We are investigating two broad and related areas: developmentally regulated RNA processing and its disruption as the pathogenic mechanism of the microsatellite expansion disease myotonic dystrophy, type 1 (DM1). The investigations of post-transcriptional mechanisms driving physiological changes during postnatal development are complementary to studies of DM1 and provide the basis for an exchange of ideas and collaboration within the lab. There are several potential research projects at any given time; contact Dr. Cooper to explore options.
Mechanism of Myotonic Dystrophy Pathogenesis
Myotonic Dystrophy (DM)
Myotonic dystrophy (DM) is the second most common cause of muscular dystrophy and the most common cause of adult onset muscular dystrophy. There are two forms of DM that are caused by microsatellite expansions in two genes: a CTG expansion in the 3' untranslated region of the DMPK gene on chromosome 19 causes Type 1 (DM1) and a CCTG expansion in intron 1 of the CNBP gene on chromosome 3 causes Type 2 (DM2). Our focus is on DM1, the more severe form, although the pathogenic mechanisms are similar for both DM1 and DM2. DM1 is dominantly inherited and affects multiple tissues including skeletal muscle (causing 60% mortality), heart (>50% prevalence of arrhythmias and 25% mortality due to sudden cardiac death), central nervous system and gastrointestinal system, among others. DM1 and DM2 expansions cause disease by expression of RNA containing long tracts of CUG or CCUG repeats from the expanded alleles. The RNAs accumulate in discrete nuclear foci (Figure 1) and have the toxic effects described below. For additional information about DM including resources for affected families, see “Myotonic Dystrophy Links” on our Web Resources.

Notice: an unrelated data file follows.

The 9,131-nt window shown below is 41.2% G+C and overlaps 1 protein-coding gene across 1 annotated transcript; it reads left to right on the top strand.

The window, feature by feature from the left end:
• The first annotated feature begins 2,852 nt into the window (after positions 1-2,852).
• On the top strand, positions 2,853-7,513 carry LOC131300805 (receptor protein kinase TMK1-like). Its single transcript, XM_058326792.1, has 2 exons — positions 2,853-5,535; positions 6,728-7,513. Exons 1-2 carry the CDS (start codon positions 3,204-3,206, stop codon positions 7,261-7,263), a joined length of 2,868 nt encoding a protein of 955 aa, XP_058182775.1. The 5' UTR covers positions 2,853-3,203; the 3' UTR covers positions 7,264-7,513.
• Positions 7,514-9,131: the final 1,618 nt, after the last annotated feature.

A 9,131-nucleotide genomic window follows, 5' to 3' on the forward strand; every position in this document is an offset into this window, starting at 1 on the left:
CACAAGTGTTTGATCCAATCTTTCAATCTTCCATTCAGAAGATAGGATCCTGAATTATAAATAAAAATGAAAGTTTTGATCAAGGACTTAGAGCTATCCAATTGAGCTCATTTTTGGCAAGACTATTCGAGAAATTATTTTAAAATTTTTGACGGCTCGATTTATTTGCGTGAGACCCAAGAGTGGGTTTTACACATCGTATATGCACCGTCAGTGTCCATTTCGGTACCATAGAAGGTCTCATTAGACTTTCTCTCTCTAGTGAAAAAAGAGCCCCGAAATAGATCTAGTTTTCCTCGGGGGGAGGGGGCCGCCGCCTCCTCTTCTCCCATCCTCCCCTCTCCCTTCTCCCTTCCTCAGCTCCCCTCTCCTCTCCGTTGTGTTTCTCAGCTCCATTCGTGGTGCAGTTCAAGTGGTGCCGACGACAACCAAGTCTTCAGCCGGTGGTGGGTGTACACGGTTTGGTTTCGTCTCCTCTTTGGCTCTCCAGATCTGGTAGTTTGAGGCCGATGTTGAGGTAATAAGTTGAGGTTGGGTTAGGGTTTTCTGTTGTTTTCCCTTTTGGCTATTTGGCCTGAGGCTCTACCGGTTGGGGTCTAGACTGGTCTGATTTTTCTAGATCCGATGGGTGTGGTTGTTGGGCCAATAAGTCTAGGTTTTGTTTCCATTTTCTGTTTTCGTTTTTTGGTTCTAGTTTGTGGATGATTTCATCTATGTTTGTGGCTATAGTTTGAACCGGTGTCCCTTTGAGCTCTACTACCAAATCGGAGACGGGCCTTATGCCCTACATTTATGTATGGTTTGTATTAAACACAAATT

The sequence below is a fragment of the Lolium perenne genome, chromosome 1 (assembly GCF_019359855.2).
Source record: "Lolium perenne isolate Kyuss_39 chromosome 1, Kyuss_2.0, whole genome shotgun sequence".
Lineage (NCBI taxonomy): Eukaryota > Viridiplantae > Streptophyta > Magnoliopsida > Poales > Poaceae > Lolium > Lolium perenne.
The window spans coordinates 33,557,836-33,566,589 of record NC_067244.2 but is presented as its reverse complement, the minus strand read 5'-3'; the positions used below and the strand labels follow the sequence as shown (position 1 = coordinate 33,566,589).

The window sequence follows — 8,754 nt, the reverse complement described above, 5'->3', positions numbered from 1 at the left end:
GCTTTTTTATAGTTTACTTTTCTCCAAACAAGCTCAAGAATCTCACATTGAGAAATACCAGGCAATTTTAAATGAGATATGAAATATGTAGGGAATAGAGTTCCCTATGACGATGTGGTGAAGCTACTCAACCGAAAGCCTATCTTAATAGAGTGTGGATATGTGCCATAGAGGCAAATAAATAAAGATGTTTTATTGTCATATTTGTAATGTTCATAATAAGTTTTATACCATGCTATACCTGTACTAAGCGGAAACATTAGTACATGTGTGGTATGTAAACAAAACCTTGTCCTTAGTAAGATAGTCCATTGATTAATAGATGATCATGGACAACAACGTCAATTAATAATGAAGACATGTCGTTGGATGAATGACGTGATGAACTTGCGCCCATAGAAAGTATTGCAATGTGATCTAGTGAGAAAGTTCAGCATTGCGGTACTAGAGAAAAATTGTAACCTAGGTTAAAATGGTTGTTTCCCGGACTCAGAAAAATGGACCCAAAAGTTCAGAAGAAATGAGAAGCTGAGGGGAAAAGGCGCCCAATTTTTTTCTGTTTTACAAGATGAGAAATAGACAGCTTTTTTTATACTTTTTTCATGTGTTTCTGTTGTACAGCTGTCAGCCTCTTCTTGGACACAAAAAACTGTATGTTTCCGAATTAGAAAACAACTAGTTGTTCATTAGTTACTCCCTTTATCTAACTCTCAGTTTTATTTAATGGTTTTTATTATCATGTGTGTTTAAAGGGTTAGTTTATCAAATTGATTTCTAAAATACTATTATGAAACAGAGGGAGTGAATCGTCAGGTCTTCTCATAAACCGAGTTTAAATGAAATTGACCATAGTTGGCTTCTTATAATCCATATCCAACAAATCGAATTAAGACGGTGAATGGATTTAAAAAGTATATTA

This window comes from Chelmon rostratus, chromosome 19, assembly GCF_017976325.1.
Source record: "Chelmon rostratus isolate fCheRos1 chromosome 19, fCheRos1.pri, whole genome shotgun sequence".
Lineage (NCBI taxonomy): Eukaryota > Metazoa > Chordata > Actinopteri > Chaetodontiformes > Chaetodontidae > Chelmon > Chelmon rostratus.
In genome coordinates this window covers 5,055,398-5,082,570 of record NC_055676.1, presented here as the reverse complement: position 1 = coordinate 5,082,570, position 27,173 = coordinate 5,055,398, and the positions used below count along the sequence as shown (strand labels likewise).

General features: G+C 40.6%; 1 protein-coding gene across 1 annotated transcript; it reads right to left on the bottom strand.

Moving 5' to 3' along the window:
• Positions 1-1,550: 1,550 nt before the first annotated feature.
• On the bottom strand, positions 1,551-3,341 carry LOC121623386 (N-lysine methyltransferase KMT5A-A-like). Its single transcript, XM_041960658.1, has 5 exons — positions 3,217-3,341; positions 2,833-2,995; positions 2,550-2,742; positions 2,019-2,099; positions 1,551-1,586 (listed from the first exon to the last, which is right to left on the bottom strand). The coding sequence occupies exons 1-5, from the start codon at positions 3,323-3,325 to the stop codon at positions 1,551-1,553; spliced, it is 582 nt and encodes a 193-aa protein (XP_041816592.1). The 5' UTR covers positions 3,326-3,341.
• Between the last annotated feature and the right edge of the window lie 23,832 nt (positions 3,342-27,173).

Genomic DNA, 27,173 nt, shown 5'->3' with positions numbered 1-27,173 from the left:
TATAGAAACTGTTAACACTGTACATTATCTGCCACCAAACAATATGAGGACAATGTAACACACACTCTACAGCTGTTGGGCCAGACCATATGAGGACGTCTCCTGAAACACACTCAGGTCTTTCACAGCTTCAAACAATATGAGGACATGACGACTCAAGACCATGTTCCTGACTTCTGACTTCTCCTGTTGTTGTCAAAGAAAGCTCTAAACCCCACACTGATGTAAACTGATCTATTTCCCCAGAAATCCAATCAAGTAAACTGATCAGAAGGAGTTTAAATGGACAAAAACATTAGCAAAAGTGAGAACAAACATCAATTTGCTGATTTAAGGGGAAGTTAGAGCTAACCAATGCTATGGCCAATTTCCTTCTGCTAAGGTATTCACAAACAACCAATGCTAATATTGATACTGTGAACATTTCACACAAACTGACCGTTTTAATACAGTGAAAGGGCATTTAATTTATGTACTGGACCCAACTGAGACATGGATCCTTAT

DM1 Pathogenic Mechanisms: Disruption of Developmentally Regulated RNA processing